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Courses Offered by the Department of Water
Resources Engineering effective from L1T1, 2009-2010
WRE 100: Engineering Drawing-I
1.50 Credit, 3hrs. /weekIntroduction - lettering, numbering and heading; plane geometry -
pentagon, hexagon, octagon, ellipse, parabola, hyperbola. Projection
(Solid Geometry) - cube, triangular prism, square prism, pentagonal
prism, hexagonal prism, cone, cylinder. Development - cube,
pyramid, cone, prism; section and true shape-cube, pyramid, cone,prism. Isometric Drawing - cube, pyramid, cone. Oblique Drawing-
cube, pyramid, cone. Interpretation of Solids. Plan, elevation and
section of simple hydraulic structures.
WRE 101: Analytical Mechanics
4.00 Credit, 4 hrs/week
Resultants and Components of forces; coplanar concurrent forces;
moments and parallel coplanar forces; non-concurrent non-parallelcoplanar forces; friction; non-coplanar forces. Centroids; moments of
inertia of areas; moments of inertia of masses; plane motion; force
systems that produce rectilinear motion; kinetic energy, power;impulse and momentum.
WRE 102: Engineering Drawing-II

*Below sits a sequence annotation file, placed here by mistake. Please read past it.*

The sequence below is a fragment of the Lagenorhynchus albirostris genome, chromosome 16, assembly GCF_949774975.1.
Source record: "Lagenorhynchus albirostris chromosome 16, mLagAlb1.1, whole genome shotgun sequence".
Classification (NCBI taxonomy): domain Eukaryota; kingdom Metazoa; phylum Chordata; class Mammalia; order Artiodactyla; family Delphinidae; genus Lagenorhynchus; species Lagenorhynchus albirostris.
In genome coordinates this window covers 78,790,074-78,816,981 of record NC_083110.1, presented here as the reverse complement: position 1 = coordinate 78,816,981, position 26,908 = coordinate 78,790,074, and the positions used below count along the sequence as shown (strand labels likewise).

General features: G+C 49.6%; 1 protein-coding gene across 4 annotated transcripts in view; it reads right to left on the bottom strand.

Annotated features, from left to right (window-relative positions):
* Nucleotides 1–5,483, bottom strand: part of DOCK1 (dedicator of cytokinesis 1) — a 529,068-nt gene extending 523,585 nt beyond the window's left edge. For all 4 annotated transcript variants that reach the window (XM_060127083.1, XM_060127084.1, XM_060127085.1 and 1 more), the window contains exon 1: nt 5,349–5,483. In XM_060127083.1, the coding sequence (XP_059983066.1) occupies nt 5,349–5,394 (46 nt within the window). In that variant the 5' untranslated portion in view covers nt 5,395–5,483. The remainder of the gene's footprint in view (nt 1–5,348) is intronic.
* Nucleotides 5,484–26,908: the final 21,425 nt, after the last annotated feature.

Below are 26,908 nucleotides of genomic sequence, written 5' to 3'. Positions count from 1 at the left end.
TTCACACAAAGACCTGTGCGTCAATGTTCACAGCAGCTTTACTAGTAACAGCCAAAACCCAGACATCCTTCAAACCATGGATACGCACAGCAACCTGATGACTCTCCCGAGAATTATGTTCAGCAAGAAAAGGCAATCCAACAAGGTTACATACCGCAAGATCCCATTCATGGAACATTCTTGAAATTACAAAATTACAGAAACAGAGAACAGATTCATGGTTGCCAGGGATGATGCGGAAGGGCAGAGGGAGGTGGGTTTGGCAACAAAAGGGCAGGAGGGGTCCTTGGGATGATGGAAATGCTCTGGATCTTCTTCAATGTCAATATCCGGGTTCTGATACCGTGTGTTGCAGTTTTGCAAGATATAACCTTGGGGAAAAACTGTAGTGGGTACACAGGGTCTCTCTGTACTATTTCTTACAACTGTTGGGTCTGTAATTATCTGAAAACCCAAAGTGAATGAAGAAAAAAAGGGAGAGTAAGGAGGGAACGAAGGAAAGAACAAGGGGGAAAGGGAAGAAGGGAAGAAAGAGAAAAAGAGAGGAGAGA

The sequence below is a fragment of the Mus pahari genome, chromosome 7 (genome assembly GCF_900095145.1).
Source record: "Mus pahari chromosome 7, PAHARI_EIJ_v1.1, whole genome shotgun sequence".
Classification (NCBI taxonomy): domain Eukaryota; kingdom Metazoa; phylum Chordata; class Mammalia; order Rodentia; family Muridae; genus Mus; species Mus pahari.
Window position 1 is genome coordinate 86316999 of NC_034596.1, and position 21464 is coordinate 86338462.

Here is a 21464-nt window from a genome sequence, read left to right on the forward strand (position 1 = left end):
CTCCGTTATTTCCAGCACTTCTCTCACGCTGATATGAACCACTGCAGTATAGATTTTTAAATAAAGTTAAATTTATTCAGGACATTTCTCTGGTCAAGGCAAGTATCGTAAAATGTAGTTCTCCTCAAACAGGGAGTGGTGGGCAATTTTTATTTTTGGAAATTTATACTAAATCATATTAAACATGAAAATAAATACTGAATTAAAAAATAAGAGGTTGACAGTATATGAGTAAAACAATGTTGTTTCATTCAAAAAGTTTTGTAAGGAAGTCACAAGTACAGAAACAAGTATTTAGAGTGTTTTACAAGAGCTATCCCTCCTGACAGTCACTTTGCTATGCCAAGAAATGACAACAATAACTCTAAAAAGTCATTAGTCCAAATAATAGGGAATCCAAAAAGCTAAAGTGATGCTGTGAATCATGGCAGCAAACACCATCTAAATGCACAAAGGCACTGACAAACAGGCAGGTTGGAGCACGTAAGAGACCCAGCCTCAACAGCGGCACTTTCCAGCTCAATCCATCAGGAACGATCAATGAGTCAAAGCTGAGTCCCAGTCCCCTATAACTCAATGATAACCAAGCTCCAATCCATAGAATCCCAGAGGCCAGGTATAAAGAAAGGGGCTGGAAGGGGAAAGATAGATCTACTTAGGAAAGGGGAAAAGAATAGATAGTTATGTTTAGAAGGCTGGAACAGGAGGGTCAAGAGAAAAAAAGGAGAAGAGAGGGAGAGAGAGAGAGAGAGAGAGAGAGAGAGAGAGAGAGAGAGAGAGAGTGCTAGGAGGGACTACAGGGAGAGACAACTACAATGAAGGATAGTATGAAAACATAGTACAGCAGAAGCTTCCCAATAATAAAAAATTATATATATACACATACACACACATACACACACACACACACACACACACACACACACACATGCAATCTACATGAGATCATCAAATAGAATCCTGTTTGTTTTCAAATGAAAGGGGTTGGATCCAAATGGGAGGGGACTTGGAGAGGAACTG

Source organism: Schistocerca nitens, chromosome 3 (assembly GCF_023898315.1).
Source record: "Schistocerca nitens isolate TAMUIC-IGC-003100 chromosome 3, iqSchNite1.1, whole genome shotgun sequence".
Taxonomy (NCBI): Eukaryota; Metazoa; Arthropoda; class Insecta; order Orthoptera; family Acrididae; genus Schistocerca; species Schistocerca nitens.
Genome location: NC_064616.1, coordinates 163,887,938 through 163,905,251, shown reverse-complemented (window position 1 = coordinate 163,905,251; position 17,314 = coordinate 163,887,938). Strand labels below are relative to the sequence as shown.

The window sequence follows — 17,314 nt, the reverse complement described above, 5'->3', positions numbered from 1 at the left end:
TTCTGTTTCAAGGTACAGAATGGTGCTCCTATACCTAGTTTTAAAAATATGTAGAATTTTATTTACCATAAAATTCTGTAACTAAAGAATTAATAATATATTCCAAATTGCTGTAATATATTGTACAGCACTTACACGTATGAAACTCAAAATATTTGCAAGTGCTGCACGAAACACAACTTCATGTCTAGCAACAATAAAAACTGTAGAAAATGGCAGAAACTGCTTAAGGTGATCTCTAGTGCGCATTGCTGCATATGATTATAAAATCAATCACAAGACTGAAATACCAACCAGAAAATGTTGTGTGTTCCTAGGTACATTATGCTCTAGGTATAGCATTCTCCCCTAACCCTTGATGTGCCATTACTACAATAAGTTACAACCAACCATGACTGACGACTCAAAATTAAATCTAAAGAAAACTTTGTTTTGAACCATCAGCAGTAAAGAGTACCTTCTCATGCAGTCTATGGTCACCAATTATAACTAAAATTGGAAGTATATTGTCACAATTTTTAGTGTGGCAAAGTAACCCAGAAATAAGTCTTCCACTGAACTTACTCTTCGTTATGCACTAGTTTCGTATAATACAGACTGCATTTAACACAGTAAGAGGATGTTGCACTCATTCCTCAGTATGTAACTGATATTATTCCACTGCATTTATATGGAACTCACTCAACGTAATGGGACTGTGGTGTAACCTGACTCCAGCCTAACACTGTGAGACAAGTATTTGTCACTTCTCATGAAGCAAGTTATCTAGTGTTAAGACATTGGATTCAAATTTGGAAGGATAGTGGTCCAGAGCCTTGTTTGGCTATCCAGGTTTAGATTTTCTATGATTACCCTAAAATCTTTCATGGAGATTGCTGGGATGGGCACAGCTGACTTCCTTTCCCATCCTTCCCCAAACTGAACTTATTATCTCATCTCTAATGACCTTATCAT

1.50 Credit, 3hrs. /week
Plan, elevation and sections of regulator, bridges, siphon, aqueduct
and other hydraulic structures with reinforcement details; layout and
cross sections of irrigation canals and embankments; plan, elevationand sections of buildings; reinforcement details of beams, columns,
slabs, stairs etc.
WRE 103: Surveying
4.00 Credit, 4 hrs/week
Types of surveying; chain surveying; traverse surveying; leveling and
contouring; calculation of areas and volumes; problems of heights
and distances; curves and curve ranging; uses of modem surveyingequipments. Tachometry: theory, field procedure, errors in
tachometry. Astronomical surveying: astronomical terms, co-ordinate
systems, astronomical corrections, and systems of time.Photogrametry: definitions related to photogrametry, terrestrial
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WRE 205: Numerical Methods
2.00 Credit, 2 hrs/week
Numerical solution of algebraic and transcendental equations;
solutions of systems of linear equations; curve-fitting by leastsquares; finite differences; divided differences; interpolation; numerical
differentiation and integration; numerical solution of differential
equations.
WRE 206: Computer programming Sessional
2.5 Credit, 5 hrs/week
Programming concepts and algorithm. Number systems; internal
representation of data. Element of structured programming language:
data types, operators, expressions, control structures, functions,
pointers and arrays, input and output. Concept of Object Oriented
Programming (OOP): encapsulation, inheritance, polymorphism andabstraction. Template functions and classes. Development of
programs related to Water Resources Engineering.